In a memo dated 10th January 2012, but which has taken time in getting around the over 70 addressees Mr Pessima drew the attention of civil servants to an observation which “has come to the attention of His Excellency The President.”
This observation he stated was “that a number of civil servants are reported to be actively involved in political party activities.” This “conduct” he stated “is directly at variance with their (civil servants) obligations under the Civil Service Code, Rules and regulations.”
Mr Pessima went on to quote item (e) (ii) of the Principles of the Civil Service which states that “Civil servants shall not take part in political party activities such as canvassing on behalf of candidates or causes, writing letters to the press on party political matters, accepting any office in any political party organization and must not be influenced by partisan political considerations to compromise their impartiality and neutrality in the discharge of their official duties.”
Somewhat ironically the memo went on to state that “Officers are however entitled to their own views on political matters and if so qualified may vote in elections.” This is not the first time that President Koroma has drawn attention to Civil Servants being involved in elections. Infact this call has been made at least twice since he assumed the presidency.
Some civil servants have described the directives as hypocritical. They say the head of the Civil Service has failed to draw the attention of the politicians and especially some ministers – to the next section of the civil service codes section (e) (iii) which states that “Civil servants may not be required to give up or alter their personal views, including their political and religious convictions …”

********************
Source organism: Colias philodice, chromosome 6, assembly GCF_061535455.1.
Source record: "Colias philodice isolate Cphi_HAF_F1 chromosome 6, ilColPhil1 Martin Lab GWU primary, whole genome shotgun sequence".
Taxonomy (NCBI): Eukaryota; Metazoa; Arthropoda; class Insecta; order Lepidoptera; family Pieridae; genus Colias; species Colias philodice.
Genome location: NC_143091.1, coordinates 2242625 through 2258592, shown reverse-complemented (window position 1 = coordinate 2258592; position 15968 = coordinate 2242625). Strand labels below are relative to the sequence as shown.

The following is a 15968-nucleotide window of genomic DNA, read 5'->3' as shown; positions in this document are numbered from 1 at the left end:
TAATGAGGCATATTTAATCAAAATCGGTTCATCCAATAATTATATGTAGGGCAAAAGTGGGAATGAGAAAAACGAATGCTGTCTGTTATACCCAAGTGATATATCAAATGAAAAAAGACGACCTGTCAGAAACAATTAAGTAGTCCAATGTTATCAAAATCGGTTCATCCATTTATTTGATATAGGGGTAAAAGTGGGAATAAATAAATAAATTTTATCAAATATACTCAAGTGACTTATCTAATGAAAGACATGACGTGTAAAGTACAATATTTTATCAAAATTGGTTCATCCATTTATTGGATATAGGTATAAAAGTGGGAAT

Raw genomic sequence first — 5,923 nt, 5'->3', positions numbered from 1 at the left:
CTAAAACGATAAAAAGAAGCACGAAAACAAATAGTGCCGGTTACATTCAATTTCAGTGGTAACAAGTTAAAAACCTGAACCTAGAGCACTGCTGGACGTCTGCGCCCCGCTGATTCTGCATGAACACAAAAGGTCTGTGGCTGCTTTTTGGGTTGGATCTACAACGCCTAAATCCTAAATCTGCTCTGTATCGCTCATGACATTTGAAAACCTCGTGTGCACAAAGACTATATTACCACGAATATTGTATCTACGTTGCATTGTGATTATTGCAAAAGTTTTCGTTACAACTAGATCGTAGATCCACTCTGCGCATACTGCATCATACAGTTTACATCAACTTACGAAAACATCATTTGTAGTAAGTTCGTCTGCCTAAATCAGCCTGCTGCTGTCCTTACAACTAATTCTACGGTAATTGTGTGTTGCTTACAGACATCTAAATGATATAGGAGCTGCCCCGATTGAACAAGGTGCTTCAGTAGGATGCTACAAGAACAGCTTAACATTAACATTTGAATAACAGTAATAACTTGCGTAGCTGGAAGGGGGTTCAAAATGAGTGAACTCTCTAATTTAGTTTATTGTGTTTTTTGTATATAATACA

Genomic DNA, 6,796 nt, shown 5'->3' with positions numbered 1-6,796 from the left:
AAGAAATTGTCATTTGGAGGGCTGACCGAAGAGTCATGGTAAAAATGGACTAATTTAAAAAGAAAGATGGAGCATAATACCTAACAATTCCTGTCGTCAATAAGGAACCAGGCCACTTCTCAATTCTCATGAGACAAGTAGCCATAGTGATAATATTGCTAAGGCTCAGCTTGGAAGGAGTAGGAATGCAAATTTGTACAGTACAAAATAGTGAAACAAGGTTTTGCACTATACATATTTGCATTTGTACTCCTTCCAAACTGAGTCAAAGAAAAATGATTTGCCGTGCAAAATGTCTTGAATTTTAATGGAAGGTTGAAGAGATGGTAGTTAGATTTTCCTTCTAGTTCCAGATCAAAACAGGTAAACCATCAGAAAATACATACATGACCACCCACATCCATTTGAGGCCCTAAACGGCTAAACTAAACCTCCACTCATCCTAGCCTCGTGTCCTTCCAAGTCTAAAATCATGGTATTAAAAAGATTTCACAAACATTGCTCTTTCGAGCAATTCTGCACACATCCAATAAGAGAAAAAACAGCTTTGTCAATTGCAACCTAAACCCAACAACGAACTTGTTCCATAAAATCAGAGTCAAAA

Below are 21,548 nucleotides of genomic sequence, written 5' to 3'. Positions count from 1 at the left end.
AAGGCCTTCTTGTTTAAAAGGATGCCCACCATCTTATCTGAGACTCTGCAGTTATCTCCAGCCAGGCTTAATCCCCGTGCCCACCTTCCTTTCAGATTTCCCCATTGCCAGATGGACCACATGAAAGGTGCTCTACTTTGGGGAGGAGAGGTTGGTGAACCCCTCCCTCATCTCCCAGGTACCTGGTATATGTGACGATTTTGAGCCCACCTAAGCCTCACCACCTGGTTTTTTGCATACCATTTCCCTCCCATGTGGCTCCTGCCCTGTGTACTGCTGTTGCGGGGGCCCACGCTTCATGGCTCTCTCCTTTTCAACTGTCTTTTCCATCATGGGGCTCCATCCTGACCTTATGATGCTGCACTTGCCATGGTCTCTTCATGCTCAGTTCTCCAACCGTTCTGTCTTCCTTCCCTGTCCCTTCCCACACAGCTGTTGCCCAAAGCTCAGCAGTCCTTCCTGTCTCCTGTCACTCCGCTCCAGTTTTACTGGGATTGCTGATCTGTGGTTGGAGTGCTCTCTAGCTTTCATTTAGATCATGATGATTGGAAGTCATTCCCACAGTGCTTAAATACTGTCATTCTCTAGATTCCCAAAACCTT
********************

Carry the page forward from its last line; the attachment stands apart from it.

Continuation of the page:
According to some civil servants this section [(e)(iii)] is more crucial since civil servants are being bullied and victimized by Ministers because of their alleged political convictions. They claim that this action has been effected by transfers and long and extensive leaves even when they are not due. This is why they say the directive is hypocritical on the side of the head of the Civil Service.
Most civil servants have been critical of the way in which postings have been done and question whether infact it should be done by the civil service boss or the human resources boss. The critical issue here has been the question of “official age” as against real biological age. Those who should have retired long ago and who are age mates of the civil service boss are still being retained in the service thereby clogging up the promotion ladder. These are the issues that should be addressed even more seriously that threatening those who hold contrary political views.